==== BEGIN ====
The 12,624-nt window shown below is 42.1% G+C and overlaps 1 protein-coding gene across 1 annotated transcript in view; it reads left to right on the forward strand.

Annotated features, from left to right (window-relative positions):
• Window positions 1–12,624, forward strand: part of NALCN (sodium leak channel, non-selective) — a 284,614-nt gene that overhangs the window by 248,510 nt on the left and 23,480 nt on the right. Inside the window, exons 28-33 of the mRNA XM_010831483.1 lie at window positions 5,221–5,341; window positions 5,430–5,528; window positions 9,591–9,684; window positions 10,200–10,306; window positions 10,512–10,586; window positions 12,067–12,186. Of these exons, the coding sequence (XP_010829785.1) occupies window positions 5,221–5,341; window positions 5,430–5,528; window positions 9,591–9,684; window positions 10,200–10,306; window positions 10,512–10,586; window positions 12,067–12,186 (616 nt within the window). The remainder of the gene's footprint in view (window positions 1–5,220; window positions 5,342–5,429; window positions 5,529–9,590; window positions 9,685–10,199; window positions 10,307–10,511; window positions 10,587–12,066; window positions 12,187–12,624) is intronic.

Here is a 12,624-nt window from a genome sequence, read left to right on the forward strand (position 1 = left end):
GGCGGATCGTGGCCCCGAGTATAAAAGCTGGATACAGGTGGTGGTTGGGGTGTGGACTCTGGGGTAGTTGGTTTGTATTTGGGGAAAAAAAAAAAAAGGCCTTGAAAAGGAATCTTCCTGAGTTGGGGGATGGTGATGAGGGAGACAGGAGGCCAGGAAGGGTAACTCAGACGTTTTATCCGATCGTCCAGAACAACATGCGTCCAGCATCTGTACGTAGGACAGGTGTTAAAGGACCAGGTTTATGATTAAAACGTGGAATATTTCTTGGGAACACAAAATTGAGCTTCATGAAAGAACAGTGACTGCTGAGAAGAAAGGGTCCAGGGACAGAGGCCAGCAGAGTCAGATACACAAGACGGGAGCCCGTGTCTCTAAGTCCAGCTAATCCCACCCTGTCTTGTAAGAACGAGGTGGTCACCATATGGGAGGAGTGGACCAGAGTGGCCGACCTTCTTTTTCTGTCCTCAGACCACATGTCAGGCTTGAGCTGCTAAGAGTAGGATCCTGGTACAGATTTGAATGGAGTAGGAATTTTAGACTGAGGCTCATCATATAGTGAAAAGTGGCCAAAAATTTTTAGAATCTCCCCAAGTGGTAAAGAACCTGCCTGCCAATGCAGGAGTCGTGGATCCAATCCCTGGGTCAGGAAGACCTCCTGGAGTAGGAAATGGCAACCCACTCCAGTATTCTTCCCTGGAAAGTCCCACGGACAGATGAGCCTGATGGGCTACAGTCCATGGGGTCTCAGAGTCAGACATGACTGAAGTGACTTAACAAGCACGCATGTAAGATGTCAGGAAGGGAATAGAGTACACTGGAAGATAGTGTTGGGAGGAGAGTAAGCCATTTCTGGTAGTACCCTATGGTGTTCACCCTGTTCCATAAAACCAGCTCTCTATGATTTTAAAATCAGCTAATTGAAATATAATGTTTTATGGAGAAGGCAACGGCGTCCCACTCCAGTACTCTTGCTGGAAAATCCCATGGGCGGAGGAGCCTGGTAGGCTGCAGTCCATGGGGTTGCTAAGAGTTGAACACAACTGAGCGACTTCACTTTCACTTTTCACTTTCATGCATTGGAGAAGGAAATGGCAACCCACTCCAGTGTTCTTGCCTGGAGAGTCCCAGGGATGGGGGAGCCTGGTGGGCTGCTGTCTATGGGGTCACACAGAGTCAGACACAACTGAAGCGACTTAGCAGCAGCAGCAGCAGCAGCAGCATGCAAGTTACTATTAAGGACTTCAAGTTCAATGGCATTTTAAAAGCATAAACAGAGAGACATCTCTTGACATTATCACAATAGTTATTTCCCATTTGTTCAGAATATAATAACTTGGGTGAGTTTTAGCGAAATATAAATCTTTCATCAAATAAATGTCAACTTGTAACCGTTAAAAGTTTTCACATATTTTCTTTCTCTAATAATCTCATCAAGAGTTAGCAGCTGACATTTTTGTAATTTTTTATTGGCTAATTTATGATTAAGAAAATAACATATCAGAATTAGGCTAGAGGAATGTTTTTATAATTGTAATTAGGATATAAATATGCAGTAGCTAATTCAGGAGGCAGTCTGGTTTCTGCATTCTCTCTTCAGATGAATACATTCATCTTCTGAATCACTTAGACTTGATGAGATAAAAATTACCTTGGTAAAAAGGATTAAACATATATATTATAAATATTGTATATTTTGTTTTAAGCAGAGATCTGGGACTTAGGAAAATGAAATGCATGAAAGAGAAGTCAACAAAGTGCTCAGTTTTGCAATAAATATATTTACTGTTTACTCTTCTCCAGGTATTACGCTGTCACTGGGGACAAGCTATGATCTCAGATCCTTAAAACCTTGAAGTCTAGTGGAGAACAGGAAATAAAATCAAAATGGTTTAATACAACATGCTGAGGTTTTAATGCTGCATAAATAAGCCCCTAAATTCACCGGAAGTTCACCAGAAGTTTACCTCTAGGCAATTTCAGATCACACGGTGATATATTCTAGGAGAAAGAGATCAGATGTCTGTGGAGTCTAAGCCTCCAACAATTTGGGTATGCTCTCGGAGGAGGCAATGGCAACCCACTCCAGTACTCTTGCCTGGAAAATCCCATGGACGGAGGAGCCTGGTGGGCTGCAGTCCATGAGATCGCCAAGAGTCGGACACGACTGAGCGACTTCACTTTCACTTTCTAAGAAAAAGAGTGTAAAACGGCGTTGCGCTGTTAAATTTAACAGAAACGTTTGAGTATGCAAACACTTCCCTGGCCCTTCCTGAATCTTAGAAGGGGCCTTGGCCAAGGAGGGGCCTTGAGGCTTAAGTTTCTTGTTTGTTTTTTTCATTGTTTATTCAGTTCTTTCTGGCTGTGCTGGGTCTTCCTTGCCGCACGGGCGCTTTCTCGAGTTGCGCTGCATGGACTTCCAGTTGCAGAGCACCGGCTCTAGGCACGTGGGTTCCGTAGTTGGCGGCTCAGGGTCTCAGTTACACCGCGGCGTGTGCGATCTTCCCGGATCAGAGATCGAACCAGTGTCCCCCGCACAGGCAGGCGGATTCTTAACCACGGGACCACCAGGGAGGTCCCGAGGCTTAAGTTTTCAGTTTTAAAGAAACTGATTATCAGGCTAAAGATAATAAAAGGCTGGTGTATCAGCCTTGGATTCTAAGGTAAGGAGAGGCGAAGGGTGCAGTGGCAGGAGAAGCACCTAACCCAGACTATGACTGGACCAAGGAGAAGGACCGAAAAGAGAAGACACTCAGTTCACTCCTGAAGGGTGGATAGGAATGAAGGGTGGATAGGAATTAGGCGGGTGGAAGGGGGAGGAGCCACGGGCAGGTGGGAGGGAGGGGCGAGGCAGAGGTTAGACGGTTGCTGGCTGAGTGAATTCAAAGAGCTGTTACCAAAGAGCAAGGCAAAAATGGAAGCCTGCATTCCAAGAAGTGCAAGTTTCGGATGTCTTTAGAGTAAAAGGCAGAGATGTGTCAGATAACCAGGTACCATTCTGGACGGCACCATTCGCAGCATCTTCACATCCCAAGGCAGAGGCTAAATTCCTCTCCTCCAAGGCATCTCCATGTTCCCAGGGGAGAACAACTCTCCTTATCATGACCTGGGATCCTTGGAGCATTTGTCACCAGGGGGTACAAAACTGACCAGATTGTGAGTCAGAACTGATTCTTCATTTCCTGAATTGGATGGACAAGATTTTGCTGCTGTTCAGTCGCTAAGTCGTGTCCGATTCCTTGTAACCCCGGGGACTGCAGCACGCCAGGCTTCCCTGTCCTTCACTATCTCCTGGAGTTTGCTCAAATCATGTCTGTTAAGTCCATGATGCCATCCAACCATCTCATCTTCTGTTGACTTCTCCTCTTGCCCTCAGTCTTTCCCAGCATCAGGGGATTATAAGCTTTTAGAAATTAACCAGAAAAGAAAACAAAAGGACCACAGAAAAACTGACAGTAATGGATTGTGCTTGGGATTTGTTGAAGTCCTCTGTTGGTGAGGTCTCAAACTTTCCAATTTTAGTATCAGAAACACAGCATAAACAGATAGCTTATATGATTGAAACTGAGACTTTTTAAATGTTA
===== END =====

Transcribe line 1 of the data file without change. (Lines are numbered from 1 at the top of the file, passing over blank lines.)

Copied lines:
The 12,624-nt window shown below is 42.1% G+C and overlaps 1 protein-coding gene across 1 annotated transcript in view; it reads left to right on the forward strand.